MINI REVIEW article
Baclofen and the Alcohol Withdrawal Syndrome-A Short Review
- 1Florence Street Mental Health Resource Centre, Glasgow, United Kingdom
- 2Department of Gastroenterology, Royal Alexandra Hospital, Paisley, United Kingdom
- 3Kershaw Unit, Gartnavel Royal Hospital, Glasgow, United Kingdom
The Alcohol Withdrawal Syndrome (AWS), which may occur with or without delirium, is a frequent consequence of sudden alcohol cessation in patients with moderate to severe Alcohol Dependence Syndrome (ADS). Withdrawal as a result of habituation to alcohol is part of the definition of the Alcohol Dependence Syndrome (ICD10). Since the recognition of Delirium Tremens, in the early nineteenth century, the management of the syndrome, an acute medical emergency, has proven controversial. The barbiturates, chlormethiazole, and recently the safer benzodiazepines transformed the management of these conditions. The benzodiazepines, particularly diazepam and chlordiazepoxide, are now the most used first line agents in the treatment of AWS. In addition, a number of other agents, including baclofen, a GABA-B receptor agonist, have the potential to suppress the alcohol withdrawal syndrome. In this review we review the potential use of baclofen in its role to treat AWS. We summarize initial case reports as well as more recent randomized trials of AWS treatment with baclofen. We conclude that currently there is not enough evidence to support the use of baclofen as a first line treatment for AWS. More research will be needed to determine where baclofen might have a role in second-line management of the Alcohol Withdrawal Syndrome on its own or in combination with benzodiazepines or other agents.
The alcohol withdrawal syndrome, with and without delirium, is challenging with regards to prevention and treatment. For centuries the etiology was unclear and much disputed. In the nineteenth century it was thought that Delirium Tremens (DT) was as a result of extreme intoxication rather than discontinuation of alcohol in habitual drunkards. The patient was thought to have stopped using alcohol as a result of the confusion rather than confusion and delirium being correctly attributed to discontinuation or reduction in the level of drinking. This controversy was eventually resolved by Isbell et al. (1) in their controversial human “guinea pig” study on the etiology of DTs and “Rum Fits.” Such studies also delineated the components of the alcohol withdrawal syndrome without delirium and establish the time course and range of severity of symptoms and signs of the condition. Today severity of the syndrome is measured using one of several rating scales, which also show whether response to treatment is adequate and which guide dosing of medication. One of the most commonly used scales is the Clinical Institute Withdrawal Assessment for Alcohol (CIWA) and its revised forms (2).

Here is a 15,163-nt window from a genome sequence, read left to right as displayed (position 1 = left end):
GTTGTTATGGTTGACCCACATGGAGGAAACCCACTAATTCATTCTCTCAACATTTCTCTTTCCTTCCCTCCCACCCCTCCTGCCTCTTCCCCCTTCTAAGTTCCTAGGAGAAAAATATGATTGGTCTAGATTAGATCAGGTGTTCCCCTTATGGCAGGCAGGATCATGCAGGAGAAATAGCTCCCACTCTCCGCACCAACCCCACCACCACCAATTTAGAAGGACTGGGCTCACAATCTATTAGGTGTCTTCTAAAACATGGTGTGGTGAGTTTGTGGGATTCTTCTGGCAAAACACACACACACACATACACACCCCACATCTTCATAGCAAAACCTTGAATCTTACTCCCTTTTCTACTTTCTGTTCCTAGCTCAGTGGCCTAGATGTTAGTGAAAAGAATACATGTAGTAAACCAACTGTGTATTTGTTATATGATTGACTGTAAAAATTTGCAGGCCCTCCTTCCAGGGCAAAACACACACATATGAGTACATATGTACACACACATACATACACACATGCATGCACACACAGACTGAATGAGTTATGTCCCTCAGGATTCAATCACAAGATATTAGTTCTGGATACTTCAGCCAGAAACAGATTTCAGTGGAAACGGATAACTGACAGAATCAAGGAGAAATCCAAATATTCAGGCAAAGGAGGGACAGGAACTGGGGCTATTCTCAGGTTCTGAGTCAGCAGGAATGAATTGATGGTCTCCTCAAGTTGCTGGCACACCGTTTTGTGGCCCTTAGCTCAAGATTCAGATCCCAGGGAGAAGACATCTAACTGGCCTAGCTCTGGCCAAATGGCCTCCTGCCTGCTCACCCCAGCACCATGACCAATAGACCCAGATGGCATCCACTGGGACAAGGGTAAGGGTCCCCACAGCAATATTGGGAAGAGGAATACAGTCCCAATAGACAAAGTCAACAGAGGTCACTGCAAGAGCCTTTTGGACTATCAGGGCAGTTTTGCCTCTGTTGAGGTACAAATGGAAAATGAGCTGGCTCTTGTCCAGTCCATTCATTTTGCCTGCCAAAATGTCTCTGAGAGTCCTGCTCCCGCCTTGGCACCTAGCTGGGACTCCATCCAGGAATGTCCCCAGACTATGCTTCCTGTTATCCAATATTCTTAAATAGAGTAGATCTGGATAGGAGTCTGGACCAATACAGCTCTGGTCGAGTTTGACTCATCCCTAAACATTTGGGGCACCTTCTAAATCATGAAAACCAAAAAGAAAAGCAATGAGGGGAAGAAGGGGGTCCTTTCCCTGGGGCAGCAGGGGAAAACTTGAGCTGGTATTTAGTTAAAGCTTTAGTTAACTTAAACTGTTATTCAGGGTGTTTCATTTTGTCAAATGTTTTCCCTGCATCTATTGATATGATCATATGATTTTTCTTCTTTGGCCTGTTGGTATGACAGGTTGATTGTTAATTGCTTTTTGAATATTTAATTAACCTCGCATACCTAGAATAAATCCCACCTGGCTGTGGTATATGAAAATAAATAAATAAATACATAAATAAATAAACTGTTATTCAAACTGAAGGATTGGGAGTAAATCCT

In the nineteenth and early twentieth centuries it was also controversial whether alcohol treatment with or without opium was better than “conservative” management without alcohol. Laycock (3) showed that his conservative management with water and beef tea reduced the death rate compared to alcohol and/or laudanum (a tincture of opium). The safety of treatment was again discussed in the twentieth century with the side effect rich use of barbiturates and chlormethiazole until treatment with at least equally effective benzodiazepines became routine.
Whilst benzodiazepines are the drug category of choice, research is still required to investigate other agents in situations of relative contraindication. One such candidate for consideration is baclofen. This drug may have advantages over alternatives, in particular in patients with liver disease or who risk abuse of medication (see below). In this short review we summarize the evidence gathered up to date of baclofen in relation to the management of AWS.
Alcohol Withdrawal Syndrome
The severity of the alcohol dependence syndrome in patients is a strong predictor of the severity of untreated alcohol withdrawal on sudden cessation of drinking. Those most at risk describe relief drinking, drinking in the morning and throughout the day and some patients top up during the night to maintain a high blood alcohol concentration and avoid uncomfortable withdrawal symptoms. Patients with high alcohol levels but no behavioral signs of intoxication are at definite risk of AWS. The potential for the syndrome is also related to the quantity of alcohol taken daily and the length of continuous drinking. Like alcohol dependence can be mild, moderate or severe so can the withdrawal syndrome. Withdrawal may often be suppressed by a patient by the return to drinking alcohol. This relief of the discomfort of withdrawal is negative reinforcement and perpetuates the dependence syndrome. Medical intervention with safe and effective drugs to relieve this discomfort and reduce the risk of severe complications (seizures, Delirium) is the first stage in recovery from alcohol addiction in motivated patients. Elective detoxification is done at home, in outpatient clinics, day hospitals or specialist residential settings, with the intensity of supervision matching the severity of dependence and the medical risks associated with withdrawal.
However, usually treatment for the alcohol withdrawal syndrome is delivered when cessation of drinking is unplanned and where AWS is the presenting problem or arises in the context of hospitalization for a medical or surgical problem. AWS needs to be considered in all hospital admissions with appropriate screening and early treatment as indicated and dealing with AWS has been an important part of inpatient management in western countries for the last 200 years (4).